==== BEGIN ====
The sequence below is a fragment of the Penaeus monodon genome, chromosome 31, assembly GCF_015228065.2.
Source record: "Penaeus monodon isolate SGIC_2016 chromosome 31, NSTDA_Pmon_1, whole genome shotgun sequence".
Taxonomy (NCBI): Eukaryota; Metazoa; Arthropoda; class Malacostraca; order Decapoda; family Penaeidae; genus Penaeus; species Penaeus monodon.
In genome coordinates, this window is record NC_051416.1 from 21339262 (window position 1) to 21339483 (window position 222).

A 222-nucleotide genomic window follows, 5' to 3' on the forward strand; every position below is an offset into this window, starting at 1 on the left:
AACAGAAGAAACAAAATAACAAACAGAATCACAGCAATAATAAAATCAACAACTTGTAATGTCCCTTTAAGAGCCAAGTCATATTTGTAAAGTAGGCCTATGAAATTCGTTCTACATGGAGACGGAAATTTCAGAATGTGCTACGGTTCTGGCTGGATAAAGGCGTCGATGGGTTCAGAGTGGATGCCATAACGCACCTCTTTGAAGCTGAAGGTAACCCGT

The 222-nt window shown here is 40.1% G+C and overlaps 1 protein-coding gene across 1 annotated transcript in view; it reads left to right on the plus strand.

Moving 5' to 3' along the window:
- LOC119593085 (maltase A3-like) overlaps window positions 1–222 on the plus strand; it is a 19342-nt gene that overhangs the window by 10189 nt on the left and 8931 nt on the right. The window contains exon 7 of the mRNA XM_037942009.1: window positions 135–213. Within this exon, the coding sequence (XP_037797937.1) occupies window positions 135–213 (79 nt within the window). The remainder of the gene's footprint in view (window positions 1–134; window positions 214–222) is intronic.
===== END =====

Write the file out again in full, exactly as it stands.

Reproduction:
The sequence below is a fragment of the Penaeus monodon genome, chromosome 31, assembly GCF_015228065.2.
Source record: "Penaeus monodon isolate SGIC_2016 chromosome 31, NSTDA_Pmon_1, whole genome shotgun sequence".
Taxonomy (NCBI): Eukaryota; Metazoa; Arthropoda; class Malacostraca; order Decapoda; family Penaeidae; genus Penaeus; species Penaeus monodon.
In genome coordinates, this window is record NC_051416.1 from 21339262 (window position 1) to 21339483 (window position 222).

A 222-nucleotide genomic window follows, 5' to 3' on the forward strand; every position below is an offset into this window, starting at 1 on the left:
AACAGAAGAAACAAAATAACAAACAGAATCACAGCAATAATAAAATCAACAACTTGTAATGTCCCTTTAAGAGCCAAGTCATATTTGTAAAGTAGGCCTATGAAATTCGTTCTACATGGAGACGGAAATTTCAGAATGTGCTACGGTTCTGGCTGGATAAAGGCGTCGATGGGTTCAGAGTGGATGCCATAACGCACCTCTTTGAAGCTGAAGGTAACCCGT

The 222-nt window shown here is 40.1% G+C and overlaps 1 protein-coding gene across 1 annotated transcript in view; it reads left to right on the plus strand.

Moving 5' to 3' along the window:
- LOC119593085 (maltase A3-like) overlaps window positions 1–222 on the plus strand; it is a 19342-nt gene that overhangs the window by 10189 nt on the left and 8931 nt on the right. The window contains exon 7 of the mRNA XM_037942009.1: window positions 135–213. Within this exon, the coding sequence (XP_037797937.1) occupies window positions 135–213 (79 nt within the window). The remainder of the gene's footprint in view (window positions 1–134; window positions 214–222) is intronic.